Pricing Methods And How To Use Them

by Tom Egelhoff

One of the first sales jobs I held, early in my career, was selling furniture in a small town mom-and-pop retail store. At the time I was hired, I was sharing my very first bachelor pad with a friend. We had elegantly furnished our domain with our respective families hand-me-downs. In fact we bought our first sofa at a second hand store for $5.00...including delivery.

As you may have guessed this was my introduction to furniture pricing. When I began my first day as a furniture salesman, I was given a tour of the store. Three stories worth. As I looked at sofas and chairs that cost a months pay, I decided that I would fail miserably at this job. Not because of my ability, but because no one could possibly afford this stuff. How on earth did they stay in business?

As I gained more experience in the workplace I learned that people could afford that stuff. They could afford a lot of it. But the most important lesson I learned was this, ...price is a matter of perception by the customer.



What Makes Something Valuable?

Information. We can't make a decision or determine value without some information about the product or service. We need a frame of reference to put the product and the price in the proper prospective. Let my use an example that I use in my seminars.

I show the class my "Cross Pen." I ask them to estimate the retail value. Most guess correctly, having seen them at Staples® or some other office supply outlet, at around $25.00. Next, I tell them the pen is used, still in good shape but not new. They often drop the price to $5.00 or less. Next, I tell them it doesn't work at all. Now how much is it worth? Most say -zero dollars-. Next, I tell them it doesn't work because the ink cartridge is filled with one ounce of solid gold. Now it's suddenly a bargain at the original price. It's a bargain at ten times the original price.

The point of this exercise is that every time I gave the class new information, their perception of the value changed. I took them from a starting price of $25.00 to near zero to several hundred dollars just by adjusting the information.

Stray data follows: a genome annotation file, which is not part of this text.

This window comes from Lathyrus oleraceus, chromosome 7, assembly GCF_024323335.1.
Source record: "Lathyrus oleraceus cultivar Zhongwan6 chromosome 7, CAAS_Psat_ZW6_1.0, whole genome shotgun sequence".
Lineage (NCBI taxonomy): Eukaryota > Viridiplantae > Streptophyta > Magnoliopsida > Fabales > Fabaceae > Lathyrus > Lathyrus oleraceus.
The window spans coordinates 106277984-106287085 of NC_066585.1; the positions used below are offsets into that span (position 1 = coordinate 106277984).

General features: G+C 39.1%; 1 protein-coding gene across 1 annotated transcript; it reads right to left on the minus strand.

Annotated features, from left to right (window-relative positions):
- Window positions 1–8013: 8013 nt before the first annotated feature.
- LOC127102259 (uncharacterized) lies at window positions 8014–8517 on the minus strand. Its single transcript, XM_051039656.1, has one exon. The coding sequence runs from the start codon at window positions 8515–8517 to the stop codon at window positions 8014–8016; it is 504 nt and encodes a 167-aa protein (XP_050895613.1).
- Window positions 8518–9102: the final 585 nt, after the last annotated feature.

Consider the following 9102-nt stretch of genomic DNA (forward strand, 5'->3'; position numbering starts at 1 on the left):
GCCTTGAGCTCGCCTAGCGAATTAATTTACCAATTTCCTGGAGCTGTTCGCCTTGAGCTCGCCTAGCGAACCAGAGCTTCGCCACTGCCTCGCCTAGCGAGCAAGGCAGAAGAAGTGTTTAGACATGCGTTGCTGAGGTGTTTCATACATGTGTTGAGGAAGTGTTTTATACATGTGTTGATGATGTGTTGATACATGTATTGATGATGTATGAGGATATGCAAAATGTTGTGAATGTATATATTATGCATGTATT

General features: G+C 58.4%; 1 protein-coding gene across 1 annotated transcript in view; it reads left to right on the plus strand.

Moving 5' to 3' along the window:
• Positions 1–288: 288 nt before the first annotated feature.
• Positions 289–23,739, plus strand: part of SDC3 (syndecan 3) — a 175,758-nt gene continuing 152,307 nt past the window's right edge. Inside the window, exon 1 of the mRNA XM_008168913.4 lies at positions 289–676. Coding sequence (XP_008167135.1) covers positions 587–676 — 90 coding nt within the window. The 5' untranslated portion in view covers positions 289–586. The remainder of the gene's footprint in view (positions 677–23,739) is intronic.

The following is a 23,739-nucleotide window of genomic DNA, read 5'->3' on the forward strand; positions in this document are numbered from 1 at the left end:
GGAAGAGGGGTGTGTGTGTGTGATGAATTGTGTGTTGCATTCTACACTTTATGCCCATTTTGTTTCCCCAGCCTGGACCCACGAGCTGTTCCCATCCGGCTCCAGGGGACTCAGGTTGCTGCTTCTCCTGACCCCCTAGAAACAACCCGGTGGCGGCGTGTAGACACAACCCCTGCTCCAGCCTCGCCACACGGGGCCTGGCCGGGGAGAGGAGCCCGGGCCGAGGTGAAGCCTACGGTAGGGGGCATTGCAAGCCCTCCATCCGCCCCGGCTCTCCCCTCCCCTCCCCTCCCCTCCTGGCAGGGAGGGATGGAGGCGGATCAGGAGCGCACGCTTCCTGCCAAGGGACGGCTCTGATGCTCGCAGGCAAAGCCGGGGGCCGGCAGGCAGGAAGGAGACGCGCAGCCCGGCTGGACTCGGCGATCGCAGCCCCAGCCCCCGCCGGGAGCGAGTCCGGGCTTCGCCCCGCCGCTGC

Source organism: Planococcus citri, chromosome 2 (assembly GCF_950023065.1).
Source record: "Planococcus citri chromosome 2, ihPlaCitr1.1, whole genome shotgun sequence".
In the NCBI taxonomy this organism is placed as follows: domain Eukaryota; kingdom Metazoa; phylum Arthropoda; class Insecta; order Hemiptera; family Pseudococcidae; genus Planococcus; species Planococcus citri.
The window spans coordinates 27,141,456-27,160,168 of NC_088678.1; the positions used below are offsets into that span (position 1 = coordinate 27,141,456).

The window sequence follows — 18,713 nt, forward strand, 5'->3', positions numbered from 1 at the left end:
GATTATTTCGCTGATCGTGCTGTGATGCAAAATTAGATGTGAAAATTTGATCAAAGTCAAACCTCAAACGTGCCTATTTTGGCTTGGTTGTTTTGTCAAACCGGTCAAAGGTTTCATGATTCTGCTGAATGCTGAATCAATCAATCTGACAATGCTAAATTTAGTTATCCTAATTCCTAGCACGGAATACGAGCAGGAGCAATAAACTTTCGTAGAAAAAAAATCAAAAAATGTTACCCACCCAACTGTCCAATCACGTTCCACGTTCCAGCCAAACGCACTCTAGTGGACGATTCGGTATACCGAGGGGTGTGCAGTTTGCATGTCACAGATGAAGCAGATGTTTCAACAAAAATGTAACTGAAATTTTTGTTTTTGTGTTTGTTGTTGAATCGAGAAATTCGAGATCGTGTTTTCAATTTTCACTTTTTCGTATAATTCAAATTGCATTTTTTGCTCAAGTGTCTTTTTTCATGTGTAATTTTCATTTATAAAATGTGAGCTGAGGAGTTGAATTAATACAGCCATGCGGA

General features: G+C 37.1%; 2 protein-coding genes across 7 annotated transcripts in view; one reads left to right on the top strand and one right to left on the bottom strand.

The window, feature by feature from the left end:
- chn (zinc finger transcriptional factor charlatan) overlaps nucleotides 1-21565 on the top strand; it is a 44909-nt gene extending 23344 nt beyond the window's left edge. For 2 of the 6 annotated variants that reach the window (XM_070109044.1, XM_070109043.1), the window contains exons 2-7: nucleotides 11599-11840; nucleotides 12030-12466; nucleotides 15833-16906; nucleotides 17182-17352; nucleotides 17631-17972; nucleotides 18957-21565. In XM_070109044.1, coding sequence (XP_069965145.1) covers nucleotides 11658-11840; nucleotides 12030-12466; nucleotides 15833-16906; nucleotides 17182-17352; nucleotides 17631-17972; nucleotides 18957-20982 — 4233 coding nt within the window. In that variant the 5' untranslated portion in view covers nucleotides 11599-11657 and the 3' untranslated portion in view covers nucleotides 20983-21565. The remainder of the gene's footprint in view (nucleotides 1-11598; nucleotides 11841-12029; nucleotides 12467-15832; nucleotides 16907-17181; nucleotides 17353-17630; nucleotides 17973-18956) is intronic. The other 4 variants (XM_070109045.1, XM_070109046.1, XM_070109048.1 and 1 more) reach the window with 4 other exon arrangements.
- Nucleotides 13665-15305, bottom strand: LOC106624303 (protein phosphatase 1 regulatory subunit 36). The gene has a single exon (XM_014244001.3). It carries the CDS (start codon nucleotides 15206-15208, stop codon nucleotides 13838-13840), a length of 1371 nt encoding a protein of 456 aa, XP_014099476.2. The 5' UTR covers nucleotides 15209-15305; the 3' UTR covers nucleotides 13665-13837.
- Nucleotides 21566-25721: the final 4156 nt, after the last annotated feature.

So every time a customer walks up to you and asks, "How much?" without getting the information that justifies the price, you are doing that customer a disservice if you give them the price.



Doesn't Demand Dictate Price?

The most common marketing theory is that demand for your product or service determines cost. If there is a huge demand for your product the public will pay more to get it. If they don't you should lower the cost to increase sales.

In my opinion, this is a major mistake that people make who are new to business. Because what they do is easy for them, they find it hard to ask for a reasonable price for their services. Doesn't lowering the price give the perception that quality may be lacking?

How can one barber in one part of the country charge $10.00 for a haircut and another charge $100.00? Are haircuts in demand at the $100.00 place? Are people lined up around the block for haircuts? Are they camping out in front of the business to get the first haircut? No, not usually.

There is, however, a price perception of the value of the $100.00 haircut in the mind of the customer. That perception was not created by the customer but by the business owner. The business owner decided that haircuts would be $100.00. The business owner set the price.



How Prices Are Determined

In this article I'll explore four methods of establishing prices for products or services. Cost-plus pricing, demand pricing, competitive pricing and markup pricing.



Cost Plus Pricing

This is one of the most effective ways of pricing items that you make yourself. For example, if you make furniture or some type of custom crafted product, it insures that you can cover costs, make a profit and continue to produce your products in the future. Here's how it works: